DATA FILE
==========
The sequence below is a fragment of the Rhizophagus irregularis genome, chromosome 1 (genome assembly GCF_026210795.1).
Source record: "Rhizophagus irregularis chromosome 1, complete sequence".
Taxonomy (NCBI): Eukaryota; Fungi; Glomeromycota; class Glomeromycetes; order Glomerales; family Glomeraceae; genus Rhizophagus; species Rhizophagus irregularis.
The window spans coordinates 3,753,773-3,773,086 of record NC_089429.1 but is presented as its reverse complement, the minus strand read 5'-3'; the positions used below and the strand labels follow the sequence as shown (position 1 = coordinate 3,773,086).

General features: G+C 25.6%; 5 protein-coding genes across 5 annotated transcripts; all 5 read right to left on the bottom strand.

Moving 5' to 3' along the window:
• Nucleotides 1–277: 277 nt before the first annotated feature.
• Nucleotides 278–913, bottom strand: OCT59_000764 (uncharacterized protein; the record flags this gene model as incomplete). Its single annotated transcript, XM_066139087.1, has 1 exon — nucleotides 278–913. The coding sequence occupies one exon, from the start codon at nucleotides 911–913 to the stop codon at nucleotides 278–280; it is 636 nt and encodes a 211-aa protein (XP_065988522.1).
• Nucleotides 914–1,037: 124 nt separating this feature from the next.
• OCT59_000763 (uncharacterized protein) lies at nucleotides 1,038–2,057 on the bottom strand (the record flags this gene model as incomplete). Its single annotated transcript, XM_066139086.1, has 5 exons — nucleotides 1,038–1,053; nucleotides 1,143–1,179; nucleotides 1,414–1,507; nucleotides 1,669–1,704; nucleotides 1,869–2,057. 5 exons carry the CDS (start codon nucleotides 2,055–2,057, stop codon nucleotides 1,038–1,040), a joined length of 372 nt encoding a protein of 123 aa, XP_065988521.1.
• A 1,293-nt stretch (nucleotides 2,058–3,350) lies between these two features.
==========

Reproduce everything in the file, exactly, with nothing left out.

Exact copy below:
The sequence below is a fragment of the Rhizophagus irregularis genome, chromosome 1 (genome assembly GCF_026210795.1).
Source record: "Rhizophagus irregularis chromosome 1, complete sequence".
Taxonomy (NCBI): Eukaryota; Fungi; Glomeromycota; class Glomeromycetes; order Glomerales; family Glomeraceae; genus Rhizophagus; species Rhizophagus irregularis.
The window spans coordinates 3,753,773-3,773,086 of record NC_089429.1 but is presented as its reverse complement, the minus strand read 5'-3'; the positions used below and the strand labels follow the sequence as shown (position 1 = coordinate 3,773,086).

General features: G+C 25.6%; 5 protein-coding genes across 5 annotated transcripts; all 5 read right to left on the bottom strand.

Moving 5' to 3' along the window:
• Nucleotides 1–277: 277 nt before the first annotated feature.
• Nucleotides 278–913, bottom strand: OCT59_000764 (uncharacterized protein; the record flags this gene model as incomplete). Its single annotated transcript, XM_066139087.1, has 1 exon — nucleotides 278–913. The coding sequence occupies one exon, from the start codon at nucleotides 911–913 to the stop codon at nucleotides 278–280; it is 636 nt and encodes a 211-aa protein (XP_065988522.1).
• Nucleotides 914–1,037: 124 nt separating this feature from the next.
• OCT59_000763 (uncharacterized protein) lies at nucleotides 1,038–2,057 on the bottom strand (the record flags this gene model as incomplete). Its single annotated transcript, XM_066139086.1, has 5 exons — nucleotides 1,038–1,053; nucleotides 1,143–1,179; nucleotides 1,414–1,507; nucleotides 1,669–1,704; nucleotides 1,869–2,057. 5 exons carry the CDS (start codon nucleotides 2,055–2,057, stop codon nucleotides 1,038–1,040), a joined length of 372 nt encoding a protein of 123 aa, XP_065988521.1.
• A 1,293-nt stretch (nucleotides 2,058–3,350) lies between these two features.